“Lean is just part of the fabric of who we are as an organization. Everybody is empowered and challenged to think lean, to think continuous improvement, to always look for a better way to do things. I think as an organization we’re extremely proud of what we do and how we do it, but at the same time we’re always willing and looking for better ways to do the way we do things we do today. So there’s a unique blend of being fired up about what we’re doing and I’m proud of that, but at the same time we’ve got to continue finding better ways to do things going forward.” This is a quote from Field President, Jim Derry, in a recent vlog we did at Field. At Field, lean isn’t something we do. It’s what drives us and guides us to do things better. Every team at Field understands lean is essential to the way we do business. All the teams at Field bring great passion to this subject. I’m going to talk about one team I’m very proud of, which is our VMI (Vendor Managed Inventory) team.
The majority of the day for Field’s VMI team consists of being onsite at the customer’s facility. We have the unique opportunity of making a lean impact not only at Field, but also at our customer’s locations. To date in 2015, the VMI team has uncovered $48,243 in lean savings with a goal of $60,000. Our lean discoveries are as basic as changing to a closer location where we get our oil changed, to as robust as revamping our customer’s VMI systems.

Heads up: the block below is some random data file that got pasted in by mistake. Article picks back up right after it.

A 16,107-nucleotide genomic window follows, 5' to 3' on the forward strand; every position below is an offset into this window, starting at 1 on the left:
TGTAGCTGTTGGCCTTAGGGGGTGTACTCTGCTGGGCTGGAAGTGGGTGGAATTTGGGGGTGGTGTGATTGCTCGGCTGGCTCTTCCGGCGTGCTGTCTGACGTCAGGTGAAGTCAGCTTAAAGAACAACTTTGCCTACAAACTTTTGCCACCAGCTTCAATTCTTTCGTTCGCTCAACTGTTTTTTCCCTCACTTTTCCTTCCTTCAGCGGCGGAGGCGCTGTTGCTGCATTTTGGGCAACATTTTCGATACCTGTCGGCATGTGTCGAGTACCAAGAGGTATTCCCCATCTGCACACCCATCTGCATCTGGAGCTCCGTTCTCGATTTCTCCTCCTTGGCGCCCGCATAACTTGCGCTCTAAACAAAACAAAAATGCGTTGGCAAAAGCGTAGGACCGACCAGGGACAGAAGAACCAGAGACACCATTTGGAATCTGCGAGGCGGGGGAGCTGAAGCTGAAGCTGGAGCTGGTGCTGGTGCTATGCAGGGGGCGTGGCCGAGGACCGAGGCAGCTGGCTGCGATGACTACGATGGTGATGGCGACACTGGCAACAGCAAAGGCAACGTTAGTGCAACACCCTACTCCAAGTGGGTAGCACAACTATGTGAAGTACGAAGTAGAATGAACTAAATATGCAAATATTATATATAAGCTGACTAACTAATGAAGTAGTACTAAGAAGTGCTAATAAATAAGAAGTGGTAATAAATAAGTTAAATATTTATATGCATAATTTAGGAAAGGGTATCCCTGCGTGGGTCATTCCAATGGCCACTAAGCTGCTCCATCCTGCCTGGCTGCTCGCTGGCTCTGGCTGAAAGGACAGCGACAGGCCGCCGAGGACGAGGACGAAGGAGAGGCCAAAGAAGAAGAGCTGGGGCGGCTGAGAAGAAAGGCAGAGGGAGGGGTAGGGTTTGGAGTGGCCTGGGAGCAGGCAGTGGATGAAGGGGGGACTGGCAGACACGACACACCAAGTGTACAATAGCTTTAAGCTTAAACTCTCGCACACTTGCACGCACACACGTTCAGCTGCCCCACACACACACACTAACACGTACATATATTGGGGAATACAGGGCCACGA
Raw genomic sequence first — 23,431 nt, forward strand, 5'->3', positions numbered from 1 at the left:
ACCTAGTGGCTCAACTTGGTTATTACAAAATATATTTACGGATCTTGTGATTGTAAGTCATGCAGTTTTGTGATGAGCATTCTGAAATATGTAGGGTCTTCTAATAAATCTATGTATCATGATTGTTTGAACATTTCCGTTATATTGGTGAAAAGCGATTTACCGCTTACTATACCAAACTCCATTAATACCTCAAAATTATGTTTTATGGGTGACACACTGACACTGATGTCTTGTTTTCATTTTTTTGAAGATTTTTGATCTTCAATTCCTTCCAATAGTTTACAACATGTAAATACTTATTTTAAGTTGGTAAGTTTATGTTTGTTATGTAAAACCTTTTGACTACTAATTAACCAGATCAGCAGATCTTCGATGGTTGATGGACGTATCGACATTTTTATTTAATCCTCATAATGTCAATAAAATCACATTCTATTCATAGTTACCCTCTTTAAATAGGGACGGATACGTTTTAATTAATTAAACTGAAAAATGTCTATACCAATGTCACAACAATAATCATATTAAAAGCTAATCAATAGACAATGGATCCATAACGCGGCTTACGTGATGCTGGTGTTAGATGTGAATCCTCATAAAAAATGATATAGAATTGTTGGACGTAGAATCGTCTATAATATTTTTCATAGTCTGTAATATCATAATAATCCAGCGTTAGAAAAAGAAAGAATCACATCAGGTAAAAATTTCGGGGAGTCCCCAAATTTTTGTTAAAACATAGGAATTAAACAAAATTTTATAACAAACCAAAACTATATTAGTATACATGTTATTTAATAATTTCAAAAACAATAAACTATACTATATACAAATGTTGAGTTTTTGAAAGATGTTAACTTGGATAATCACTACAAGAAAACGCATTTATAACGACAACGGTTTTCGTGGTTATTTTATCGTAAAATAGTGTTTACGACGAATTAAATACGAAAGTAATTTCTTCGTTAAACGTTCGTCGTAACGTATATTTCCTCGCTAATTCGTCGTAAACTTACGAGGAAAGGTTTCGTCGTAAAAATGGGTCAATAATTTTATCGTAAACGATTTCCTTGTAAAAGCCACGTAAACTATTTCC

One common lean initiative we create is with our CIC (Contract Inventory Control) process. The objective of the CIC is to review the usage patterns of the customer’s parts in each location, and use that data to adjust inventory levels to meet our customer’s demand. By comparing usage trends, we can always make sure our customer has the right parts at the right time, in the right spot, without having too much inventory on hand.
To provide an example of how our lean processes benefit our VMI customers, at one particular customer, we noticed they carried a lot of the same inventory in multiple bins near each other. By working with the customer and analyzing their consumption patterns on each bin, we were able to eliminate four of the seven locations where that same part was being stored. We decreased their inventory level in that production area from $6,130 to $4,855, which is a 21% reduction, while making sure they still have enough parts so they don’t run out.
Using lean processes provides many benefits to Field, but more importantly what we’ve learned to do in our distribution centers is really paying off for our customers. Our Vendor Managed Inventory programs are created with lean principles in mind to help cut-out inefficiencies and non-value added activities so our customers can get back to managing other value added activities. As Jim said, “Lean is just part of the fabric of who we are as an organization.”
Author: Kyle Runte | Field VMI Representative